The container of the battery could be made of stainless steel, iron, nickel, plastic, coated metals or some other suitable material.
Some preferred combinations of nonaqueous cathode materials and anodes would be as follows:
(1) sulfuryl chloride/Li or Na;
(2) thionyl chloride/Li or Na;
(3) phosphorus oxychloride/Li or Na;
(4) sulfur monochloride/Li or Na;
(5) sulfur monobromide/Li or Na;
(6) selenium tetrafluoride/Li or Na.
Preferably, the cells for use in this invention would be liquid oxyhalide cells using sulfuryl chloride, thionyl chloride or mixtures thereof with a lithium anode.
The present invention will become more apparent from the following description thereof when considered together with the accompanying drawings.
FIGS. 1 through 8 show discharge voltage vs time curves for nonaqueous lithium-thionyl chloride cells with or without a boron halide or boron sulfide compound and/or a vinyl polymer additive to the cell.
A plurality of cell lots comprising 0.475 inch diameter by 1.64 inch high cells was produced each containing a lithium anode (about 1.3 ampere-hours) a porous carbon current collector, a nonwoven glass separator disposed between the anode and the cathode collector, and a cathode-electrolyte comprising 2.4 ml of 1.5M LiAlCl4 in SOCl2. The SOCl2 cathode capacity was about 1.53 ampere hours thereby making the cell anode-limited. In some cell lots, BCl3 was dissolved in the cathode-electrolyte in various amounts. In other cell lots, a vinyl polymer comprising polyvinyl chloride was dissolved in the cathode-electrolyte in various amounts. The specific vinyl polymer was obtained commercially from B. F. Goodrich. In other cell lots, both BCl3 and the vinyl polymer were added to the cathode-electrolyte in various amounts. After sealing, the cells were then stored at about 21° C. or 71° C. for either two weeks or four weeks and then each cell was discharged across a 75-ohm load. The discharge voltage data were observed for each cell. Table 1 shows the various cell lots along with the amount of any additive incorporated in the cathode-electrolyte. Each lot consisted of three cells. The discharge voltage vs time curve for each cell in each lot was plotted and the data for lots 1 through 6 are shown plotted in FIGS. 1 through 6, respectively.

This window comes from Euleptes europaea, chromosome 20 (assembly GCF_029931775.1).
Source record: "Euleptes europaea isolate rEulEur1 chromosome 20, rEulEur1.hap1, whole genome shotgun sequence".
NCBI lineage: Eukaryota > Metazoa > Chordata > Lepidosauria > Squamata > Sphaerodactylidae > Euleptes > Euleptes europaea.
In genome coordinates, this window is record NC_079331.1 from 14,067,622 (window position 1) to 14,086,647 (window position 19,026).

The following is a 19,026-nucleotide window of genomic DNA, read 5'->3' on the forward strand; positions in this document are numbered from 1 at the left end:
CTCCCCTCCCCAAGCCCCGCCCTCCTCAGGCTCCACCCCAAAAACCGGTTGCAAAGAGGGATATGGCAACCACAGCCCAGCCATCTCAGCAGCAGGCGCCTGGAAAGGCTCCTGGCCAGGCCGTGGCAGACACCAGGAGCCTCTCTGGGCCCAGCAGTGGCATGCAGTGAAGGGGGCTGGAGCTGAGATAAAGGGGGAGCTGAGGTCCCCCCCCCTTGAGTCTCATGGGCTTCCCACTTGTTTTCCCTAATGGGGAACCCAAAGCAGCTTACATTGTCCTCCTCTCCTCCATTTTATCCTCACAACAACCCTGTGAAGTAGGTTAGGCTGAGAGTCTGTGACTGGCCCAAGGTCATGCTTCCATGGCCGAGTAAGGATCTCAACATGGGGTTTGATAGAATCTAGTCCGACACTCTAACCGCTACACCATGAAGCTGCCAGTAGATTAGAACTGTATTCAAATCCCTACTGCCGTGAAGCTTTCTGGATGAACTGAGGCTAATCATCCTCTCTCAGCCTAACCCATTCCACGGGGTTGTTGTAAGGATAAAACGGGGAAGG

TABLE 1______________________________________ Storage 1 Vinyl Polymer Voltage vs.Cell Lot Temp. Additive Additive Time Data______________________________________*1 21° C. -- -- FIG. 1*2 71° C. -- -- FIG. 2*3 21° C. 1 M BCl3 -- FIG. 3*4 71° C. 1 M BCl3 -- FIG. 4*5 21° C. 1 M BCl3 0.25 FIG. 5*6 71° C. 1 M BCl3 0.25 FIG. 6**7 21° C. -- -- FIG. 7**8 21° C. 2 B2 S3 -- FIG. 8______________________________________ 1 gram per liter of the cathodeelectrolyte 2 solution saturated with B2 S3 *stored for two weeks **stored for four weeks
As evidenced from the data, the Li/SOCl2 -1.5M LiAlCl4 control cells after two weeks storage at 71° C. displayed a voltage of only about 1.5 to 2.5 volt after 35 seconds on the 75-ohm load in contrast to cells of the same system containing 1M BCl3 which displayed voltages of 2.2 to 2.8 after 35 seconds. In two cells from lot 2, the voltage after 35 seconds was only between 1.5 and 1.6 volts which was substantially lower than the lowest performing cell in lot 4 which was 2.2 volts after 35 seconds. Cells of the same system containing 1M BCl3 and 0.25 g/l of the vinyl polymer displayed voltages of 2.8 to 3.0 volts within 4 seconds under the same test conditions.
FIGS. 7 and 8 show that the additive B2 S3 reduced the voltage delay of cells after being stored at 21° C. for four weeks compared to identical cells but not containing B2 S3 and which were also stored for four weeks at 21° C.
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|U.S. Classification||429/345, 429/346, 429/199, 429/344, 429/48|
|Nov 8, 1990||REMI||Maintenance fee reminder mailed|
|Mar 31, 1991||LAPS||Lapse for failure to pay maintenance fees|
|Jun 11, 1991||FP||Expired due to failure to pay maintenance fee|
Effective date: 19910331